It could have been guilt.  I am living in this really nice house while God is in a tent.  I don’t feel good about that.  God needs a house to make me feel better.  Therefore, I am going to build a house for Him.

He could have been focused purely on the material.  Building God a house is a “no brainer”; I need to build a house. Therefore, I need timbers, stone, craftsmen, etc.

David did not understand the spiritual complexities of building a house for God Almighty.  God dwelling in a building is a task beyond the ability of man.  It is a task similar to a nine-year old building a robot.  It was beyond David’s capabilities.

God reminds David that He doesn’t need him.  David needs God.  God reminds David of all the things that God has done for him: took him out of the pasture, defeated all his enemies, made his name great, and given His people peace.  That was all God.

God tells David that He is the one who will be building a house for David.

Just like David, God is the one behind all the things that we accomplish in our lives.  So often, our “figure it out” attitudes have us trying to build a house for God in that God shaped vacuum in our hearts that Blaise Pascal identified.  It is beyond our capabilities to build an environment within our own hearts for God to live.  There is no amount of housekeeping that will make it suitable.

God is the one who builds a house within us.

We need to remember that all the “good works” that we endeavor to undertake are beyond our capabilities.  We cannot “figure it out”.  The spiritual complexities are way beyond our capabilities to even comprehend.  All of the spiritual fruits that come from everything that we get the privilege to participate in come from God.  God is behind it all.

God is merely calling us to be obedient to him. He is the one who is doing the real work.  We just need to recognize that and give Him the glory that he is due.

PRAYER: Lord, thank you for the reality that you will be the one who completes the good work that you have started in me.  Father, I know that my sanctification is not something that I can figure out.  Thank you for your Spirit working in my life.  Lord, I acknowledge that anything of any good in my life is due to you and the work that you are accomplishing.  Father, please continue that work.  Don’t leave me like I am.  Lord, teach me how to be an obedient servant that is reliant upon you and not myself.  Teach me how to have a life full of “good works’ that are to your glory.  Amen

17 comments

  1. Your blog is a blessing for my life. Thanks for sharing it with us. I just nominated for the “Blog of the Year Award”. You can check on my blog “Jesus Boot Camp” to get your award. God bless you!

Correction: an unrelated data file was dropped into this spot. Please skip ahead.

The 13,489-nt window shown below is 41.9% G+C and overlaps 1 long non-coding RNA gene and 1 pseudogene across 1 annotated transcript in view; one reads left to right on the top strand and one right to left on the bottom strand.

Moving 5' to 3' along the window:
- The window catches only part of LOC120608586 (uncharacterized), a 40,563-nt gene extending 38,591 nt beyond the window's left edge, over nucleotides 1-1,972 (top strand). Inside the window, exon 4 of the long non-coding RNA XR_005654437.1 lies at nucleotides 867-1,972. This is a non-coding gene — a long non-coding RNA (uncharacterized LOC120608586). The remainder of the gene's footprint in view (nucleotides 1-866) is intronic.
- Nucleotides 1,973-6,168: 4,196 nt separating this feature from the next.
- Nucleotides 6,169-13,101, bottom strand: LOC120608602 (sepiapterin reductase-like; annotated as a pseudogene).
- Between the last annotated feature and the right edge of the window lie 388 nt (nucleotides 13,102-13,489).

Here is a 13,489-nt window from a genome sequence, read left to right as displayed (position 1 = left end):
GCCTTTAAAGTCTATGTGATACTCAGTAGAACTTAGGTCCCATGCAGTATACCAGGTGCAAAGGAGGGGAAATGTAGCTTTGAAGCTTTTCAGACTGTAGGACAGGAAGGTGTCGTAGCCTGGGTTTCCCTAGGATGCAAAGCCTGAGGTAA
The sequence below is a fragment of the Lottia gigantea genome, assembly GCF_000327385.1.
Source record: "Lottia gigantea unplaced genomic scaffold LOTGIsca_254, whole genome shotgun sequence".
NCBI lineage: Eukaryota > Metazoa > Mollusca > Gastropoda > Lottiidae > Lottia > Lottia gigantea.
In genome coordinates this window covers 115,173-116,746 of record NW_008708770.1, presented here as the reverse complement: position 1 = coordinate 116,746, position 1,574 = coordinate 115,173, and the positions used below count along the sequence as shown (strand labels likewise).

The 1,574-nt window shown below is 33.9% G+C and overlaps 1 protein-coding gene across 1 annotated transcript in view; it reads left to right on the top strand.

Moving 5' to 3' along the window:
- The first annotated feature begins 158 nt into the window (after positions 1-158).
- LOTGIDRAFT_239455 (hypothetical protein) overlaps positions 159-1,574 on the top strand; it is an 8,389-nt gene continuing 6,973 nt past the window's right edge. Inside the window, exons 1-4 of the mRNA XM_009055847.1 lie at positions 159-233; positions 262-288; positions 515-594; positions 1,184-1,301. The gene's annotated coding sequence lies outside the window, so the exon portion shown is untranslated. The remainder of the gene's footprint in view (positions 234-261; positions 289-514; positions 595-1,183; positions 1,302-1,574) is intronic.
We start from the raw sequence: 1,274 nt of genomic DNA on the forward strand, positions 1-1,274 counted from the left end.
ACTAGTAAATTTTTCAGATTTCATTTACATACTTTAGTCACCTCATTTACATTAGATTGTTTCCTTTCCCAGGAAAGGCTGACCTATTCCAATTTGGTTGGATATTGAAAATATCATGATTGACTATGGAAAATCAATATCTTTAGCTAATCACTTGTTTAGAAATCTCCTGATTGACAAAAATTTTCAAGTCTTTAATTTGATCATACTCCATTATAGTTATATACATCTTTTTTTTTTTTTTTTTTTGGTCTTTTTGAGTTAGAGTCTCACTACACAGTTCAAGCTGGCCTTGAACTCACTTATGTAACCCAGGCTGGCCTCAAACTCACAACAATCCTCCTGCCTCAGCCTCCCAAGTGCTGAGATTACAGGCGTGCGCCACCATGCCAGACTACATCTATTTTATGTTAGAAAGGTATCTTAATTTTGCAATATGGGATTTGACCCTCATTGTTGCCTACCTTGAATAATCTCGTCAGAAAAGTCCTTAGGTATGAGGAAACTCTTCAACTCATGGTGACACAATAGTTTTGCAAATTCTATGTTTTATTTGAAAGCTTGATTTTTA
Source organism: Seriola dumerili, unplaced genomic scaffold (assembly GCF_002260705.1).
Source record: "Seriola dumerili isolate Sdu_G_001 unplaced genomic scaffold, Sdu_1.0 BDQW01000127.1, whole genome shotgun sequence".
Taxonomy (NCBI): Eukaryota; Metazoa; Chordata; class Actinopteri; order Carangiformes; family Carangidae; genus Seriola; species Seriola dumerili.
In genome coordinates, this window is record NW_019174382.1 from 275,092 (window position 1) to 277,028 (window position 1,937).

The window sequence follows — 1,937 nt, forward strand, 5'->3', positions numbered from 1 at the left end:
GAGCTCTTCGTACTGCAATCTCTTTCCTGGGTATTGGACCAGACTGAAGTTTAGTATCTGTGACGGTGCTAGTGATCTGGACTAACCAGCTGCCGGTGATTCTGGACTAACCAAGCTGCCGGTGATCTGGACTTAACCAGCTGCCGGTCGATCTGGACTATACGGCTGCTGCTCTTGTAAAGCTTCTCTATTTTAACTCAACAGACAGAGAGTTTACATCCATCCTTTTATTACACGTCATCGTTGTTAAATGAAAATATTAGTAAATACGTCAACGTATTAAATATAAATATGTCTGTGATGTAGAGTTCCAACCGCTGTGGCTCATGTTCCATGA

• Thank you very much. Thanks for the kind words and encouragement. I am so glad you are enjoying my blog.
      God Bless and Sola Dei Gloria (Glory to God Alone)!
      JD


  2. This article was awesome! I enjoyed how you used your own personal experience! Keep on writing!


    • I am so glad that you enjoyed it. Thanks for the comments.
      God Bless and Sola Dei Gloria (Glory to God Alone)!
      JD


  3. Great article, got me really thinking. Love the links you use between your story and how it relates to the outworking of God in our lives. Thanks a lot.


    • Thank you for the kind words. I am glad that you enjoyed it.
      God Bless and Sola Dei Gloria (Glory to God Alone)!
      JD


  4. I thought this was excellent! Thank you and God bless you!


    • You are very welcome. I appreciate you kind comments.
      God Bless!
      JD


  5. […] COMPLEXITIES OF LIFE AND R2-D2 – Jan. 16. […]


  6. Awesome, I wasn’t expecting to find so many blessings here, but I’m glad I took the time to read it. Definitely an area of my life that needs some tuning. 🙂


    • This is great. I am so glad it was encouraging.
      God Bless!
      JD


  7. When I hit the “like” button, I said “like” out loud in my “amen” voice. This is good stuff! Thank you for this post.


    • You made me laugh this morning; thank you. I am so glad you enjoyed the post.
      God Bless!
      JD


  8. Congratulations! I love your blog and have nominated you for the Versatile Blogger Award. yomicfit.wordpress.com
    That being said, I will not be offended if you don’t want to follow the rules 🙂
    I just hope to share your blog with others.
    Michelle


    • Thank you very much. I appreciate the nomination very much and I appreciate your sharing my blog with others.
      God Bless!
      JD


  9. Thank you for a wonderful reminder this morning. To God be the Glory for ALL that we do on this earth – it is through Him that we prosper and grow – and build.


    • Amen!
      God Bless and Sola Dei Gloria (Glory to God Alone)!
      JD